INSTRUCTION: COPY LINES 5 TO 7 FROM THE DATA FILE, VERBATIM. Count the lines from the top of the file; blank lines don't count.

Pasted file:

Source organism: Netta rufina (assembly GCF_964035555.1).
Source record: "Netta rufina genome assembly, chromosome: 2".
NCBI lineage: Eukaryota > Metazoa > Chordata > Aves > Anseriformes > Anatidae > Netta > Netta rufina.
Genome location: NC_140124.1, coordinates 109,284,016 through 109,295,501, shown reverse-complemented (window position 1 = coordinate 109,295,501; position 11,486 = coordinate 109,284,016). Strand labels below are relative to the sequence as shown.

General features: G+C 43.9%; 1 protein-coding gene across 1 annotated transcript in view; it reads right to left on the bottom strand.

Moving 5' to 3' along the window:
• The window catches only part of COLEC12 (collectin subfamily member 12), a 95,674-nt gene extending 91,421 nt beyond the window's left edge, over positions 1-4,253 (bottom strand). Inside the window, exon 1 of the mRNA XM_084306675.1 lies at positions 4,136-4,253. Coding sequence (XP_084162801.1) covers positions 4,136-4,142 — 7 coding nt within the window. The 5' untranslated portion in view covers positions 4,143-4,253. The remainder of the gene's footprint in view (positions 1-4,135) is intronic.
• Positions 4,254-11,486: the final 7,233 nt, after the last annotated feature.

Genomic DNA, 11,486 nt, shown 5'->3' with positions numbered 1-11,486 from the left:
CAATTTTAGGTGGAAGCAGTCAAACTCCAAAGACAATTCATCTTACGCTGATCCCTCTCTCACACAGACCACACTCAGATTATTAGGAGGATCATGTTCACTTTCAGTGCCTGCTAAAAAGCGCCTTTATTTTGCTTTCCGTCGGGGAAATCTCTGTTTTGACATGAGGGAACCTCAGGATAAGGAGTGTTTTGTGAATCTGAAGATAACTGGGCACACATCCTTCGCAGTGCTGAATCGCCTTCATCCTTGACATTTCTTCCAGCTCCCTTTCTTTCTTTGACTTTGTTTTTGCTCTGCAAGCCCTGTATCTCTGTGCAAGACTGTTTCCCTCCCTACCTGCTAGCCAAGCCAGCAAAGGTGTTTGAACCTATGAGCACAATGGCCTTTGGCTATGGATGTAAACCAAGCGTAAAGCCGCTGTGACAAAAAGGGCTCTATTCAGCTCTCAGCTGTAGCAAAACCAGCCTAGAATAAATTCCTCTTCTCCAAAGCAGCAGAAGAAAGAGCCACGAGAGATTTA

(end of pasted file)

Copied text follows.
General features: G+C 43.9%; 1 protein-coding gene across 1 annotated transcript in view; it reads right to left on the bottom strand.

Moving 5' to 3' along the window:
• The window catches only part of COLEC12 (collectin subfamily member 12), a 95,674-nt gene extending 91,421 nt beyond the window's left edge, over positions 1-4,253 (bottom strand). Inside the window, exon 1 of the mRNA XM_084306675.1 lies at positions 4,136-4,253. Coding sequence (XP_084162801.1) covers positions 4,136-4,142 — 7 coding nt within the window. The 5' untranslated portion in view covers positions 4,143-4,253. The remainder of the gene's footprint in view (positions 1-4,135) is intronic.